Juan Ignacio Zoido unveiled the plans to boost border security at Melilla and Ceuta during a parliamentary commission this week when he revealed that migrant arrivals had soared by 88 percent this year.
Zoido said that this year had seen a rise in co-ordinated attempts to break through the six-metre-high double fences topped with razor-wire that line Europe's only land borders with Africa.
So far this year, some 9,000 migrants – mostly from sub-saharan Africa - had attempted to force their way into the Spanish territory compared to 613 in the same period in 2016, he said.
"There is a constant trickle of people attempting to break through Ceuta's fence," he said insisting that the current fence was proving insufficient .
The double fence in Ceuta, which was first built in 1999 and increased in height from three to six metres (10 to 20 feet) in 2005, "doesn't fulfil the purpose for which it was once built", he said.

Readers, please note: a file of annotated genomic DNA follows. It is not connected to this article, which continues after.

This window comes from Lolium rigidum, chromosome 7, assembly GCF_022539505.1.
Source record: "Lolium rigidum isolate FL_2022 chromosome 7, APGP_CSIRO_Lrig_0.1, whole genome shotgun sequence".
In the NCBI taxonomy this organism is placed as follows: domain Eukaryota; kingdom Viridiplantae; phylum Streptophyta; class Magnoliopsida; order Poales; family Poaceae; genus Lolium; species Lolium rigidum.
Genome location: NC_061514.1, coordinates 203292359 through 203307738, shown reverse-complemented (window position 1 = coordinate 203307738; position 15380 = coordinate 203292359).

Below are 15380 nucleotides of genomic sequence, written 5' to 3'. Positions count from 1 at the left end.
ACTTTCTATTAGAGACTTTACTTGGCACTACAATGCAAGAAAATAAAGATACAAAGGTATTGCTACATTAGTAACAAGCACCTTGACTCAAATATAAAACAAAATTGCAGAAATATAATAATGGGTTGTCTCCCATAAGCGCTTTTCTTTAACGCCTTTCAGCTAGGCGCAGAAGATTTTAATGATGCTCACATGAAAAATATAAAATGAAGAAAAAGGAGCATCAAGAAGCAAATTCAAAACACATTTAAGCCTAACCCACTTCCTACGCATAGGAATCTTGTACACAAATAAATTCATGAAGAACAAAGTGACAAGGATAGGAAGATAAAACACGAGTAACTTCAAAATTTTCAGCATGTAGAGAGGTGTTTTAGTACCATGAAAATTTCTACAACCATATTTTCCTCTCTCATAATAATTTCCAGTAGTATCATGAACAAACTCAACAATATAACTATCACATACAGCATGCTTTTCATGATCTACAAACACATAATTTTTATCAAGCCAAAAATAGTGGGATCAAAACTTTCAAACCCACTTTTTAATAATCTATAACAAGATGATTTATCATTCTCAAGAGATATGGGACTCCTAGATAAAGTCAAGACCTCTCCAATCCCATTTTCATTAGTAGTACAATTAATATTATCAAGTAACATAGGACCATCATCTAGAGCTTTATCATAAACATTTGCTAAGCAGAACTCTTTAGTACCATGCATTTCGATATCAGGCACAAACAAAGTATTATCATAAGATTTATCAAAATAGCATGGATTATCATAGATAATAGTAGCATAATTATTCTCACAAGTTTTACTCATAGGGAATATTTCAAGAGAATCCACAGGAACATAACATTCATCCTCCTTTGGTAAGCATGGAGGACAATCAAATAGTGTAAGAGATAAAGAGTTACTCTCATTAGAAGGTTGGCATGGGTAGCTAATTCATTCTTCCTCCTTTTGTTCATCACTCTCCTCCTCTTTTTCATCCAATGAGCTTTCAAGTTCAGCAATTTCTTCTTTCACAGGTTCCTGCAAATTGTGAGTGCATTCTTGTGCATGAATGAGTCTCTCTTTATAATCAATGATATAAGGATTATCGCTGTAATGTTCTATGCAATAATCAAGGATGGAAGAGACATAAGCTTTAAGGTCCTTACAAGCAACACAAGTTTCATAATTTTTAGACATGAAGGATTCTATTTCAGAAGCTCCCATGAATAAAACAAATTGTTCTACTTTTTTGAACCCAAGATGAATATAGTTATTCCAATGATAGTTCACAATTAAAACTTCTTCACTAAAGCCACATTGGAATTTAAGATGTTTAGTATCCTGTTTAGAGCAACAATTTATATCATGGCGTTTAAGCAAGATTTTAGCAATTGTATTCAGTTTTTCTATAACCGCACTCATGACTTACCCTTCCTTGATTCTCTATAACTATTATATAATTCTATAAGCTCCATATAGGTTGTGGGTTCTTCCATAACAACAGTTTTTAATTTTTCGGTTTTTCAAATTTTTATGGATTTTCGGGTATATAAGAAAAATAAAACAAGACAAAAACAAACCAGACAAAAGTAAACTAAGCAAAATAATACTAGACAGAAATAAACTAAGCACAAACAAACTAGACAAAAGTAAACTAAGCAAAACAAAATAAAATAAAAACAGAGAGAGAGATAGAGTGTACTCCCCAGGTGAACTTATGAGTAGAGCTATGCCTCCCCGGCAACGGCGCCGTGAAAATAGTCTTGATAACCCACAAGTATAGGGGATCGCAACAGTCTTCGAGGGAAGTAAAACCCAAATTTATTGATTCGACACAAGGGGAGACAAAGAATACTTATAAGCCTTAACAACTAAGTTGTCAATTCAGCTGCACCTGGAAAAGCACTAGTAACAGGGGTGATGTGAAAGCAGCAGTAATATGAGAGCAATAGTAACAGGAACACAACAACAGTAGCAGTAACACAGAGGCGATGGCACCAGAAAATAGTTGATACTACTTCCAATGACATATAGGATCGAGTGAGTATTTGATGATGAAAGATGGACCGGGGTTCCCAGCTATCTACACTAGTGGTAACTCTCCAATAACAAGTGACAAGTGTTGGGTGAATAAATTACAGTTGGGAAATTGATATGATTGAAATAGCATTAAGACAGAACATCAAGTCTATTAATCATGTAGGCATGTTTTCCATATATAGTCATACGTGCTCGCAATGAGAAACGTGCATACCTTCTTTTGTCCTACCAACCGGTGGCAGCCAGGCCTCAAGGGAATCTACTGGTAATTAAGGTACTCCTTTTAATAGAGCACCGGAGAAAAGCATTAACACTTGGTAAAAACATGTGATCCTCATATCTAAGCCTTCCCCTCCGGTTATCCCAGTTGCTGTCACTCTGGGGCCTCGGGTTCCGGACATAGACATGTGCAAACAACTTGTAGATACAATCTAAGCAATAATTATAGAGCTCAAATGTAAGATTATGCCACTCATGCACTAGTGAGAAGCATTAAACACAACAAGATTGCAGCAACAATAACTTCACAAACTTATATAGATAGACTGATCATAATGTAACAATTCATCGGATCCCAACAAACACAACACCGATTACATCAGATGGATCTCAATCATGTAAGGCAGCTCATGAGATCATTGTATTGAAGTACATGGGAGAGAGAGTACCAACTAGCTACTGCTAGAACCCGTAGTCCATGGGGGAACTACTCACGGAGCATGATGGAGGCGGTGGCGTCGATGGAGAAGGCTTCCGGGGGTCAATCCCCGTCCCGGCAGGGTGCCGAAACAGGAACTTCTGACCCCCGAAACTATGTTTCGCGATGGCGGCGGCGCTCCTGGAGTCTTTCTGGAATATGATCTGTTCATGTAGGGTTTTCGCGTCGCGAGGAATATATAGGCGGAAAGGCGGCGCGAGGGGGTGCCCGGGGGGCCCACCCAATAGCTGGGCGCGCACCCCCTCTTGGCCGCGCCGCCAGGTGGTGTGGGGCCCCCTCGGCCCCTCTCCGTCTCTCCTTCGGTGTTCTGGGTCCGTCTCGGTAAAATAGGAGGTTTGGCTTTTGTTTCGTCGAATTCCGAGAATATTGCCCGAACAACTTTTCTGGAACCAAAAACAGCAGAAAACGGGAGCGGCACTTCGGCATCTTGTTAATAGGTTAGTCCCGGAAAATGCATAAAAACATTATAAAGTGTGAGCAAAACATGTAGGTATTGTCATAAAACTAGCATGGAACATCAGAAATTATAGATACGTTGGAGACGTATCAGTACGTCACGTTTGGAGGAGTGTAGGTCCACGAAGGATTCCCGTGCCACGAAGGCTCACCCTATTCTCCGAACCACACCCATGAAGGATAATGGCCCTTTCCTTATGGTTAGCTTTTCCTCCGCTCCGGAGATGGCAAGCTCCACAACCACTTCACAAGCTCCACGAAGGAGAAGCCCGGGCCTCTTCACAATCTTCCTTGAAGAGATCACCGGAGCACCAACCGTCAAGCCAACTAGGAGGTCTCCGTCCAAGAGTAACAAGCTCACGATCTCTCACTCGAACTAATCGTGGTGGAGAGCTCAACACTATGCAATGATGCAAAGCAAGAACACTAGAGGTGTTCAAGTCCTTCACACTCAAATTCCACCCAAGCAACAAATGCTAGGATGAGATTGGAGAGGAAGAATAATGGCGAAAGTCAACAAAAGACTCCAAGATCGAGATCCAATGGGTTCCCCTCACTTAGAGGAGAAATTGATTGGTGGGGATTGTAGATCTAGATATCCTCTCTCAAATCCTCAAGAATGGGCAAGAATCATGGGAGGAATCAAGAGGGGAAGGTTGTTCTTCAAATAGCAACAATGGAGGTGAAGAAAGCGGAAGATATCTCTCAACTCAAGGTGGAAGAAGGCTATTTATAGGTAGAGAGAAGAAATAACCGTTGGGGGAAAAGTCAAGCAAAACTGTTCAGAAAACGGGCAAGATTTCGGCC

"The migrants use tools such as clubs, metal cutters or hooks to break doors in the border fence and cut or climb over the fences," he said.
The Spanish government will spent some €12 million ($14.4 million) during the course of next year to boost security at the border fence between Morocco and Ceuta.
Members of the Spanish Guardia Civil look on as two members of the Moroccan Auxiliary Forces hit would-be immigrants. Photo: AFP